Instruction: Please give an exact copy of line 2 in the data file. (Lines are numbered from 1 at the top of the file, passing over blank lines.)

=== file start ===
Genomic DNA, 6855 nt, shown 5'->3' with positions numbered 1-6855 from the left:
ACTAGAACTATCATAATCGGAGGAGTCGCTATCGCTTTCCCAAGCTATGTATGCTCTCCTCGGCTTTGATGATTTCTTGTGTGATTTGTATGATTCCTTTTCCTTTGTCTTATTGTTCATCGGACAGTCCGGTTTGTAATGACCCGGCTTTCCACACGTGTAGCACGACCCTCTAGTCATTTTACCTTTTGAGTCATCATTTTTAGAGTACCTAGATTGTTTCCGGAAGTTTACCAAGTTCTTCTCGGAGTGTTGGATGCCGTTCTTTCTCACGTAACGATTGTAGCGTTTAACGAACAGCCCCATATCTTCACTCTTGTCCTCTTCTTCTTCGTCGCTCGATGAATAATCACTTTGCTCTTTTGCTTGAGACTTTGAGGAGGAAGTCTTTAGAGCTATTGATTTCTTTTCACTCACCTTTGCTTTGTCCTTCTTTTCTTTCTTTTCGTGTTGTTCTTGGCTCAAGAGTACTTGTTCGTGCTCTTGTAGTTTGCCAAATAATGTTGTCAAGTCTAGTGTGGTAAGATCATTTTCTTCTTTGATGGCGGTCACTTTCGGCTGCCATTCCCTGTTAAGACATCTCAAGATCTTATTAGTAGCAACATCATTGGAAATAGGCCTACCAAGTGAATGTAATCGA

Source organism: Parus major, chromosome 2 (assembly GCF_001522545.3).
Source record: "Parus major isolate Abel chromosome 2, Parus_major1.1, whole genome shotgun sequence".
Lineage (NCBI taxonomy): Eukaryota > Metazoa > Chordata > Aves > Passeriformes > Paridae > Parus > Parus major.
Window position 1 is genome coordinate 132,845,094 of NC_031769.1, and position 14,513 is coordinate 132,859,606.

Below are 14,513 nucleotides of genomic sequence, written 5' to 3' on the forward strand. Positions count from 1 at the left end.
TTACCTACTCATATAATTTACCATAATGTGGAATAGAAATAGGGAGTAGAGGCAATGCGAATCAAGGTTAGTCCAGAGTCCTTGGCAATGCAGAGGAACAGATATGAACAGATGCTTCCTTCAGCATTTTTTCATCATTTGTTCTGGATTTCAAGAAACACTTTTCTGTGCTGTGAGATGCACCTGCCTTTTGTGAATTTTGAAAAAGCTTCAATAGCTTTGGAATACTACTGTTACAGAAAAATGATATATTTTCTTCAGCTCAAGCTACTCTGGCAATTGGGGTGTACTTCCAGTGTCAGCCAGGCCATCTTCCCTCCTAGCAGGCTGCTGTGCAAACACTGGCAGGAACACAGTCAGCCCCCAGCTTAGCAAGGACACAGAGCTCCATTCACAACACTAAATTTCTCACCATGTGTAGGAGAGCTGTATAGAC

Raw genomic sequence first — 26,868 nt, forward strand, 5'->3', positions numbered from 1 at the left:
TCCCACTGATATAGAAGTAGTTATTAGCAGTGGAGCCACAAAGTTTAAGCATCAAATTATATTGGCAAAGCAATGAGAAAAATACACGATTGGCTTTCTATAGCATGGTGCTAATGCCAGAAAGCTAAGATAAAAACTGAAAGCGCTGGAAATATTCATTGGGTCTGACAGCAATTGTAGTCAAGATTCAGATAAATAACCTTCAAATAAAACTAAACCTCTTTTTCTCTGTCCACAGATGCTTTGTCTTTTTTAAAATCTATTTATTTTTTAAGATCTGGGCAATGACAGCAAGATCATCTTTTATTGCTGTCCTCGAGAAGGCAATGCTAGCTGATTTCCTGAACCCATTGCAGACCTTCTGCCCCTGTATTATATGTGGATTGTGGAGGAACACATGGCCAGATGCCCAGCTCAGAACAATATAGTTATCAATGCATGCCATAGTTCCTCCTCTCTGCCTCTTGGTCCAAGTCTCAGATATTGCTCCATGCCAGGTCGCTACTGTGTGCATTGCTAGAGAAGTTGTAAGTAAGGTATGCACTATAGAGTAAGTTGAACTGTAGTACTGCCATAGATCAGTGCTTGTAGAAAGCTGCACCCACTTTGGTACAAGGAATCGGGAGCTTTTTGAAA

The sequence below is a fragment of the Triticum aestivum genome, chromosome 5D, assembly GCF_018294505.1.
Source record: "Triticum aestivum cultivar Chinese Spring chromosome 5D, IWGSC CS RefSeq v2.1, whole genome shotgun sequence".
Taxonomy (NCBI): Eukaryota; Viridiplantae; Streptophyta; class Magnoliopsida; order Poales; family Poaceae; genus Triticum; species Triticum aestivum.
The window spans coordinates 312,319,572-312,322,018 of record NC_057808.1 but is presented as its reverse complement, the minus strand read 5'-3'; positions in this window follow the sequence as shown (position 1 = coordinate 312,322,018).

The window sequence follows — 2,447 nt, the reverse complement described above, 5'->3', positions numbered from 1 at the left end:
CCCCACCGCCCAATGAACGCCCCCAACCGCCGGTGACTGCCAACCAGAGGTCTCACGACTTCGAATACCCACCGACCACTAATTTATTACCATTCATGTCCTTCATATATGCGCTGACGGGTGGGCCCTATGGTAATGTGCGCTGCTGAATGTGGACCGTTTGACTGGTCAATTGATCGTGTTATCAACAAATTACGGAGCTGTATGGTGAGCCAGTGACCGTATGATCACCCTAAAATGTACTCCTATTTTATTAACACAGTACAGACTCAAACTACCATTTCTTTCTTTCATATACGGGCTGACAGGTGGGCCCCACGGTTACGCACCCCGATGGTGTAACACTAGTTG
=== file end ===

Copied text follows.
ACTAGAACTATCATAATCGGAGGAGTCGCTATCGCTTTCCCAAGCTATGTATGCTCTCCTCGGCTTTGATGATTTCTTGTGTGATTTGTATGATTCCTTTTCCTTTGTCTTATTGTTCATCGGACAGTCCGGTTTGTAATGACCCGGCTTTCCACACGTGTAGCACGACCCTCTAGTCATTTTACCTTTTGAGTCATCATTTTTAGAGTACCTAGATTGTTTCCGGAAGTTTACCAAGTTCTTCTCGGAGTGTTGGATGCCGTTCTTTCTCACGTAACGATTGTAGCGTTTAACGAACAGCCCCATATCTTCACTCTTGTCCTCTTCTTCTTCGTCGCTCGATGAATAATCACTTTGCTCTTTTGCTTGAGACTTTGAGGAGGAAGTCTTTAGAGCTATTGATTTCTTTTCACTCACCTTTGCTTTGTCCTTCTTTTCTTTCTTTTCGTGTTGTTCTTGGCTCAAGAGTACTTGTTCGTGCTCTTGTAGTTTGCCAAATAATGTTGTCAAGTCTAGTGTGGTAAGATCATTTTCTTCTTTGATGGCGGTCACTTTCGGCTGCCATTCCCTGTTAAGACATCTCAAGATCTTATTAGTAGCAACATCATTGGAAATAGGCCTACCAAGTGAATGTAATCGA